If we want children to like and eat healthy foods, we should aim to give them positive experiences with those foods. These experiences ought include opportunities to observe others consuming those foods. Role models feed into children's developing food choices.
If you have a toddler, you know the innate impulse he or she has to imitate another person. The more you can provide healthy situations for your child, the more you can create familiarity and acceptance as it pertains to a varied and healthy diet.
Example: If you buy whole wheat tortillas at home, then your kiddo will be more likely to eat the whole wheat tortilla that he or she will now be served at school (whole wheat is now mandated in many school lunch programs). I can't tell you how many lunch ladies and teachers who have told me that "kids won't eat the brown tortillas."
While setting a healthy example may seem like a no-brainer, I oftentimes find out that parents and children are not eating the same things. Sometimes it makes sense (e.g., a special anniversary dinner at home after the kids are asleep). For the most part, though, creating meals that satisfy everyone's needs prove the most beneficial. Serving the same items:
Involving children in the kitchen is tricky. It requires preparation and follow through, but the results are insurmountable. At a minimum, studies show that children are more likely to choose healthy foods if they are involved in food preparation.
Suggesting a toddler pack his or her lunch may sound crazy, but the fundamentals of getting your kiddo on board and setting them up for success can make this a reality. Casey Seidenberg of the Washington Post wrote an excellent piece on just how to pass the baton of lunch making to your kids. I've provided the highlights here.
Get your child on board
Set your child up for success
Elizabeth Volzke (grocery retail dietitian) shares potential pros of taking your toddler grocery shopping. With a child of her own, Elizabeth offers practical insight to healthy living.
Have you ever scheduled your grocery shopping so that you didn’t have to take the kids along? You’re not alone. Shopping with a child can be daunting, but when done correctly it can yield rewarding lessons.
First, a grocery store is full of many colorful and differently shaped items, which can be hugely stimulating for children. With all those colorful foods, boxes, signs, and shelves comes exposure to new items. The biggest benefit of that exposure is the potential of your child seeing something healthy they want to try, whether it’s a new type of fruit, vegetable, cheese, or cereal.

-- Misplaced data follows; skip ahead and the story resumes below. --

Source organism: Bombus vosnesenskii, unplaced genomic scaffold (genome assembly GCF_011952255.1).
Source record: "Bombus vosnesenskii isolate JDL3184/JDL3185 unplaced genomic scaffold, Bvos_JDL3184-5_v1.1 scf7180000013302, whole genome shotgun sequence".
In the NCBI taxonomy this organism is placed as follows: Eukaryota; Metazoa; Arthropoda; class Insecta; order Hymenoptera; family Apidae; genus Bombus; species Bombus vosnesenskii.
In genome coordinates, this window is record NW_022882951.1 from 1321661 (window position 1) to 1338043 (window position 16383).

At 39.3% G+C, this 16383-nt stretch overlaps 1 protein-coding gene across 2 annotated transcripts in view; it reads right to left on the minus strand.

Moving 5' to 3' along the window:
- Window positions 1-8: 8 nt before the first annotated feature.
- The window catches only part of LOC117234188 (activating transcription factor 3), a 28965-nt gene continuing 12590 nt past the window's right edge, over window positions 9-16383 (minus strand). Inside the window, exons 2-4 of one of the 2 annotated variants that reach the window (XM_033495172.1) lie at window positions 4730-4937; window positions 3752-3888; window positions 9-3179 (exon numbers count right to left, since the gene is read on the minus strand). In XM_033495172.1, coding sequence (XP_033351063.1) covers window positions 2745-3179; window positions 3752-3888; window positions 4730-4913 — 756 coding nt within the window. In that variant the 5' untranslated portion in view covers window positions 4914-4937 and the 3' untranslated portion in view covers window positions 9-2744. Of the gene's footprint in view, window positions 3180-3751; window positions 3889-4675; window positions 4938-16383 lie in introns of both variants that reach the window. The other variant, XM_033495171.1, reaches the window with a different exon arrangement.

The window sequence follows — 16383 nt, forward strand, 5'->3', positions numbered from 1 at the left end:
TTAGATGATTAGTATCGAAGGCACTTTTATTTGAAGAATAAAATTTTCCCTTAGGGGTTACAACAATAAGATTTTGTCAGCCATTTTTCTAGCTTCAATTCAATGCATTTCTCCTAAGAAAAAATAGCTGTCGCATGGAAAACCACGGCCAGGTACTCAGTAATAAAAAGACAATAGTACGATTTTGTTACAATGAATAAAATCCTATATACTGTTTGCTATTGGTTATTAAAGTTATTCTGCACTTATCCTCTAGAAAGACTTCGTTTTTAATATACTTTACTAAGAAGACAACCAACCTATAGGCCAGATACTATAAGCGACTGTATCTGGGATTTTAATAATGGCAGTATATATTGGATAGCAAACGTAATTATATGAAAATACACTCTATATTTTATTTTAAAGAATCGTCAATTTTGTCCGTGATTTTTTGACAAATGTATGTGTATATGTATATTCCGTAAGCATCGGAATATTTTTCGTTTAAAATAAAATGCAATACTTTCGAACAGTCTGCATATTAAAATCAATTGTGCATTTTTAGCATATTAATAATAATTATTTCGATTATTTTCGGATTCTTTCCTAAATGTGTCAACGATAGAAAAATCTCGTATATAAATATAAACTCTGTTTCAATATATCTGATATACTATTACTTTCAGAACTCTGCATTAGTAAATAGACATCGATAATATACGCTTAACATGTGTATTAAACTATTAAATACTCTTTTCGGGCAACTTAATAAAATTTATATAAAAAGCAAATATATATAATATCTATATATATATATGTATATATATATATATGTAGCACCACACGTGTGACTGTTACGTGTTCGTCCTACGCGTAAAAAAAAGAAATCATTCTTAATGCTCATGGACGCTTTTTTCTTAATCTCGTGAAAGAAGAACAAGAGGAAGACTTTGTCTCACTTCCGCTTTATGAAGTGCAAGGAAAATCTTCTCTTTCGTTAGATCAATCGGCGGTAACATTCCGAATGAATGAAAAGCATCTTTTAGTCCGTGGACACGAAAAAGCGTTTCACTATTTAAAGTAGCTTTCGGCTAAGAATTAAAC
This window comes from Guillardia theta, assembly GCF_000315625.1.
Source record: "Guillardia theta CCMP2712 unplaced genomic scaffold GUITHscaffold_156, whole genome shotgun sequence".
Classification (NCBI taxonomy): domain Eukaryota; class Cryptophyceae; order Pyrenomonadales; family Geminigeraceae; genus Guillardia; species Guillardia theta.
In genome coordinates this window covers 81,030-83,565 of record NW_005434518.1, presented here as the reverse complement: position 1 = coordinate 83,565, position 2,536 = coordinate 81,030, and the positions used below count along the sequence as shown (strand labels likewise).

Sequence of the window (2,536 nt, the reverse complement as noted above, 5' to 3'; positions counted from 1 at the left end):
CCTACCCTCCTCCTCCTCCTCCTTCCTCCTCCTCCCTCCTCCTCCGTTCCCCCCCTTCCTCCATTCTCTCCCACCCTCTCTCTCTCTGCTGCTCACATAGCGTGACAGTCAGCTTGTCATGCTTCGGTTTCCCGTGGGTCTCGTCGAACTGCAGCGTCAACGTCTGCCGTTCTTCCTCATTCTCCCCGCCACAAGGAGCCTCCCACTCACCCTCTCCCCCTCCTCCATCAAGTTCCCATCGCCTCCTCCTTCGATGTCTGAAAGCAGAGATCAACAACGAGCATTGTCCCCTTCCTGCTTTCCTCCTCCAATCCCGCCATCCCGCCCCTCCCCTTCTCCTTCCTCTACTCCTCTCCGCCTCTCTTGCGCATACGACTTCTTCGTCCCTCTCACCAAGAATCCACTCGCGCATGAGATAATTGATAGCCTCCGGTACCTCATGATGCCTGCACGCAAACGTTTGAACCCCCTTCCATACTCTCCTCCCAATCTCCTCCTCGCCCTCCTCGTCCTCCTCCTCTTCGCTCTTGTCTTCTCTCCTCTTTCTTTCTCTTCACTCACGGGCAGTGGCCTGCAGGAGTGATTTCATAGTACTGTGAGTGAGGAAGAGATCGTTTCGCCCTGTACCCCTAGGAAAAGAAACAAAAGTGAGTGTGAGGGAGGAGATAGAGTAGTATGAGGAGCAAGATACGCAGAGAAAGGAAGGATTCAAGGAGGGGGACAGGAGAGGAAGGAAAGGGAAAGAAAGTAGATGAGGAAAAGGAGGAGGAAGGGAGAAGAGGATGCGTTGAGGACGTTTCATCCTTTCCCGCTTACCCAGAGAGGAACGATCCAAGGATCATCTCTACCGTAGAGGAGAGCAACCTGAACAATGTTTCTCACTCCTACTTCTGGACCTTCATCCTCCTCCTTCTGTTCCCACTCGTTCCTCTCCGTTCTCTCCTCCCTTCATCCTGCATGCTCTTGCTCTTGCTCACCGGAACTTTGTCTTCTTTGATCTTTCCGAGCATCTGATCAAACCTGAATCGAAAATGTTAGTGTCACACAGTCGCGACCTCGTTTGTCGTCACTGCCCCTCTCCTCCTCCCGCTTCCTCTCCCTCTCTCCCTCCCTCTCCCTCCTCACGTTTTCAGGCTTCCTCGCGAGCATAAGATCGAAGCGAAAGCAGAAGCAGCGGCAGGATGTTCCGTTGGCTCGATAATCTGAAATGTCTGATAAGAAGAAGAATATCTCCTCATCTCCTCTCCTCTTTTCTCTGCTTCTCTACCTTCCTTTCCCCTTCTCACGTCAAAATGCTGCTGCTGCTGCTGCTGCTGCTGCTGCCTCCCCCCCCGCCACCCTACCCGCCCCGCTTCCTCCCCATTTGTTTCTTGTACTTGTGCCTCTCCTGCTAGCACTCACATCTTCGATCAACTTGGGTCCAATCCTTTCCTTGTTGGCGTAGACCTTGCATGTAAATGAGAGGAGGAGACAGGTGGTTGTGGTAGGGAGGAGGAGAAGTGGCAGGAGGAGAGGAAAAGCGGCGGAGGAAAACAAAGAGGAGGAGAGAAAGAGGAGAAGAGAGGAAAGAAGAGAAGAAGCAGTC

Letting children help decide which items to purchase can be a fun task for them. Maybe you let them decide what type of apples to purchase that day, or you get their opinion on what kind of cheese they would like to try. I oftentimes let my own son choose the frozen vegetables when he accompanies me to the store. The bottom line is that a child is more likely to try foods at home if they were included in the decision making process of buying them.
Do keep in mind that as the parent you still have control over what goes into the cart, so you can always say no to those options that are less healthy. Also, just because a child says “no” to broccoli in the store, doesn’t mean you don’t buy it. As a rule of thumb, an individual must try an item 7 times before they can truly say “I do not like that item”.
As a Registered Dietitian for Hy-Vee (a grocery chain in Iowa), I promote in-store sampling. Check your local stores for days and times they regularly sample as this is a great time to take the kids. They’ll be able to try several things before you spend money on something they may not like. Sampling can also be an eye opener for adults. Last week, I promoted yellow watermelon in my store, which was a product I had never seen before.
One of the greatest lessons a child can learn from helping you go grocery shopping is how to act in a socially acceptable manner. The simple act of spending time together outside of the home teaches morale, manners, patience and so much more.
Finally, for a truly great experience, do not bring hungry kiddos to the store. Combat that “hangry” feeling you or your child may experience by having a snack before you go. If that simply isn't an option, some grocery stores offer fresh fruit for children to snack on while shopping.
For more information such as toddler friendly snacks and healthier holiday treats for kids, other tips for shopping with your toddler, or recipes for homemade baby food please contact me at email@example.com. As always healthy shopping and healthy eating. Elizabeth Volzke, RD, LN
About the author: Elizabeth has an Associates of Science as an Early Childhood Specialist and graduated in December 2015 from South Dakota State University with her Bachelors of Science degree in Dietetics and Food Science. Elizabeth completed her Nationally Accredited Dietetic Internship through Iowa State University, and is currently working towards her Master’s Degree in Public Health. Elizabeth is a Registered Dietitian currently working with a large grocery retailer in the Midwest.
Registered Dietitian, Austinite, Mom with a 2-yr old, Dog lover